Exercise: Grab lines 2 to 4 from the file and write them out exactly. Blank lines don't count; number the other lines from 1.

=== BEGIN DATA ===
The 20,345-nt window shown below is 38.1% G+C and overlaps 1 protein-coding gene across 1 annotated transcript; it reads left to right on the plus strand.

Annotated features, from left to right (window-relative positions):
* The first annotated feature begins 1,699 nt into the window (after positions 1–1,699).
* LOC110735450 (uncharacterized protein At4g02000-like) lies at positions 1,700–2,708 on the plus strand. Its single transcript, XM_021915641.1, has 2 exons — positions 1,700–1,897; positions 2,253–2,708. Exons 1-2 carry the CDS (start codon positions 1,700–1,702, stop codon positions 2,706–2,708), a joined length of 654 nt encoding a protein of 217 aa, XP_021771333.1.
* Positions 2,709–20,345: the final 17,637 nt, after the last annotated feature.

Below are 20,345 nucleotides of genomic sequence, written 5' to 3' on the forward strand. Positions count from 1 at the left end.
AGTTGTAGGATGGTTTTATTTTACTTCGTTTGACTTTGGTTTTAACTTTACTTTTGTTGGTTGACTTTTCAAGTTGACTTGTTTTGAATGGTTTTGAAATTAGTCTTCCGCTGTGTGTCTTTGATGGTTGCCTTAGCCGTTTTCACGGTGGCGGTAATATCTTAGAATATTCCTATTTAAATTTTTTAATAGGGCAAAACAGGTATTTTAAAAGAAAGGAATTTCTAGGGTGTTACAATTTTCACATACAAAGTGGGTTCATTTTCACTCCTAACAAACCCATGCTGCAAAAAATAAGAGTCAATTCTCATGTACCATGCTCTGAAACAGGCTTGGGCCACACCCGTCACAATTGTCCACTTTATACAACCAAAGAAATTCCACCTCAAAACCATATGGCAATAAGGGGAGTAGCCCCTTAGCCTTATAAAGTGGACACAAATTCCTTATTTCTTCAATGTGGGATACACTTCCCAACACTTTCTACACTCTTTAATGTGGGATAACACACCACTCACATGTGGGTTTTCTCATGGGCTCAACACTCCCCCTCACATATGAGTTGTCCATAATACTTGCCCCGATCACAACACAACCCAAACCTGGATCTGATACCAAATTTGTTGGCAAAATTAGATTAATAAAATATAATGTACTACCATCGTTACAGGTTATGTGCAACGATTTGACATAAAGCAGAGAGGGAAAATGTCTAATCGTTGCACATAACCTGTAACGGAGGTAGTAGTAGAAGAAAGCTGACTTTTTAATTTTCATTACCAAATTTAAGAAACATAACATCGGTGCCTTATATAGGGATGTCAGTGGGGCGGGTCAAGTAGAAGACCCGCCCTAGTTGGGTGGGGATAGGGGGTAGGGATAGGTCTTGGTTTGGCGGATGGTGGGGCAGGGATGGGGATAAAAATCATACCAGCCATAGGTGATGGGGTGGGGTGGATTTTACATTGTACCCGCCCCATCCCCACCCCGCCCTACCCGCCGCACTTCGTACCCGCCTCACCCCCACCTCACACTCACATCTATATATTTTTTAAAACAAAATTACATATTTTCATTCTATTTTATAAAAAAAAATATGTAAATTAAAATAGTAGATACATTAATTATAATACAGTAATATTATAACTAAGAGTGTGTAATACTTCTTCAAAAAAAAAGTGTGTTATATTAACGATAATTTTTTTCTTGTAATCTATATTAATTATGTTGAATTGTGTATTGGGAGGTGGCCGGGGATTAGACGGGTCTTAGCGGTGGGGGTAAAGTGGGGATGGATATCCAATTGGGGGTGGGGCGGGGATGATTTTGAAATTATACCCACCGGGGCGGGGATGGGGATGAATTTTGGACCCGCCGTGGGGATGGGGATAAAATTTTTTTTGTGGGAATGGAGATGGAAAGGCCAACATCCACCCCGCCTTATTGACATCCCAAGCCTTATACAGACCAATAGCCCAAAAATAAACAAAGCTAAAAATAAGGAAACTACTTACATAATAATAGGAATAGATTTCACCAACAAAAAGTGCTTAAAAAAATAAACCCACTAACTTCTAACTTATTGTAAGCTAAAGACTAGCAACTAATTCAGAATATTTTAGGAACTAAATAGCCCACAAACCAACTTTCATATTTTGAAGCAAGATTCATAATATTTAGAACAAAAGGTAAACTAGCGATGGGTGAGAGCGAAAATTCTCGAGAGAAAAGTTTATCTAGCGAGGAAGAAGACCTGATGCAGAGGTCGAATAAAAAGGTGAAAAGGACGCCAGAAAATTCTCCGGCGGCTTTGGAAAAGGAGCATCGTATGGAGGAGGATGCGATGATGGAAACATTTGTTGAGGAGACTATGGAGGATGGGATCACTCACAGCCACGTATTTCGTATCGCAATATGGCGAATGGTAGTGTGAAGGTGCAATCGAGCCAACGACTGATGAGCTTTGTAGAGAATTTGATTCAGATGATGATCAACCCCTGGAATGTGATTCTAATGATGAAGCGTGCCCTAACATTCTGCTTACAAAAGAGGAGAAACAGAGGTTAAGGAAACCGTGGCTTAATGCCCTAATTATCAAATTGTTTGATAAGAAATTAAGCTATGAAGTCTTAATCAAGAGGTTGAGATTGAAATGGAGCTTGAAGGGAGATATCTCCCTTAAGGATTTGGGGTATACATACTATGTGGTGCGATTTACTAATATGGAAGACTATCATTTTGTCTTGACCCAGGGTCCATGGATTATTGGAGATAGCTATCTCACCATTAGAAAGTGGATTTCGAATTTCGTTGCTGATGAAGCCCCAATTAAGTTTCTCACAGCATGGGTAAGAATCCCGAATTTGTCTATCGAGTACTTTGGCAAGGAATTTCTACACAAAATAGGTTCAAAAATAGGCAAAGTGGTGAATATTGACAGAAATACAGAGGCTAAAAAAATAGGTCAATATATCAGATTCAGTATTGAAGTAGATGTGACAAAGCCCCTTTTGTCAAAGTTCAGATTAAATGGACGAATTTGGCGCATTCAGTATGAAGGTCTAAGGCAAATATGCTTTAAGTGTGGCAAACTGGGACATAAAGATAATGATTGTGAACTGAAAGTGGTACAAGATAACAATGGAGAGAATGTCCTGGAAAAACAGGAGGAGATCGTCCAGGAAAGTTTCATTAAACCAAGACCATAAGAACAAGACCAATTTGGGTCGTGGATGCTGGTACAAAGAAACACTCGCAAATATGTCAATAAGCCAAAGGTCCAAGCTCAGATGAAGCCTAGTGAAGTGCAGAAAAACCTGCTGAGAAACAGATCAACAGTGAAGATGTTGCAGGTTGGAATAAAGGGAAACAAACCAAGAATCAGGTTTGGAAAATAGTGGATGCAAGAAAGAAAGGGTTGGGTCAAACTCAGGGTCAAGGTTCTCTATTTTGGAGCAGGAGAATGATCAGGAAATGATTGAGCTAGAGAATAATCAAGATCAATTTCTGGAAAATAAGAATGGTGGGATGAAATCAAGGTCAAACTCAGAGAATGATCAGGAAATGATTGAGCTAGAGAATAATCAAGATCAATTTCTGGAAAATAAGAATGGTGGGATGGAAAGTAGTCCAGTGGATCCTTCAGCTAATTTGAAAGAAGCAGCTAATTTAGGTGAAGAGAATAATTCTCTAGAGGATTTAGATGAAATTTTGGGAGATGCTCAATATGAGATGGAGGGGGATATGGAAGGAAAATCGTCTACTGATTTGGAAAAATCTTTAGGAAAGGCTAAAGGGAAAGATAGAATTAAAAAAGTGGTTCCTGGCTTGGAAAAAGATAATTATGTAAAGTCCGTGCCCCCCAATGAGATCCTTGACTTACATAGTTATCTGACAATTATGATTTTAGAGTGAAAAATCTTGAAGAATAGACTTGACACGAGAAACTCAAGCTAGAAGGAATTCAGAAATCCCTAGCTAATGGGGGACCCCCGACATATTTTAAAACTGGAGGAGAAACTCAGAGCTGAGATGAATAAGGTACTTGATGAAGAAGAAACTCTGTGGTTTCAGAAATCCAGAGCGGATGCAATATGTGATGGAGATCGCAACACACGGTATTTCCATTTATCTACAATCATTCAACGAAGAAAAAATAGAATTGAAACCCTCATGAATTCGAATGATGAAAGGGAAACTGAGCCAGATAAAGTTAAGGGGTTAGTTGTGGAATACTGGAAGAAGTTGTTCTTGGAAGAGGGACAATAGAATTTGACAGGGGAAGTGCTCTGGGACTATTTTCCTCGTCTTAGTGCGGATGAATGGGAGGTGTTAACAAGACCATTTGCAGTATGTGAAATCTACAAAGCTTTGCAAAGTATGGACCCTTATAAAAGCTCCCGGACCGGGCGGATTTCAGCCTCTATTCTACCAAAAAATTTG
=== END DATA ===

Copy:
Annotated features, from left to right (window-relative positions):
* The first annotated feature begins 1,699 nt into the window (after positions 1–1,699).
* LOC110735450 (uncharacterized protein At4g02000-like) lies at positions 1,700–2,708 on the plus strand. Its single transcript, XM_021915641.1, has 2 exons — positions 1,700–1,897; positions 2,253–2,708. Exons 1-2 carry the CDS (start codon positions 1,700–1,702, stop codon positions 2,706–2,708), a joined length of 654 nt encoding a protein of 217 aa, XP_021771333.1.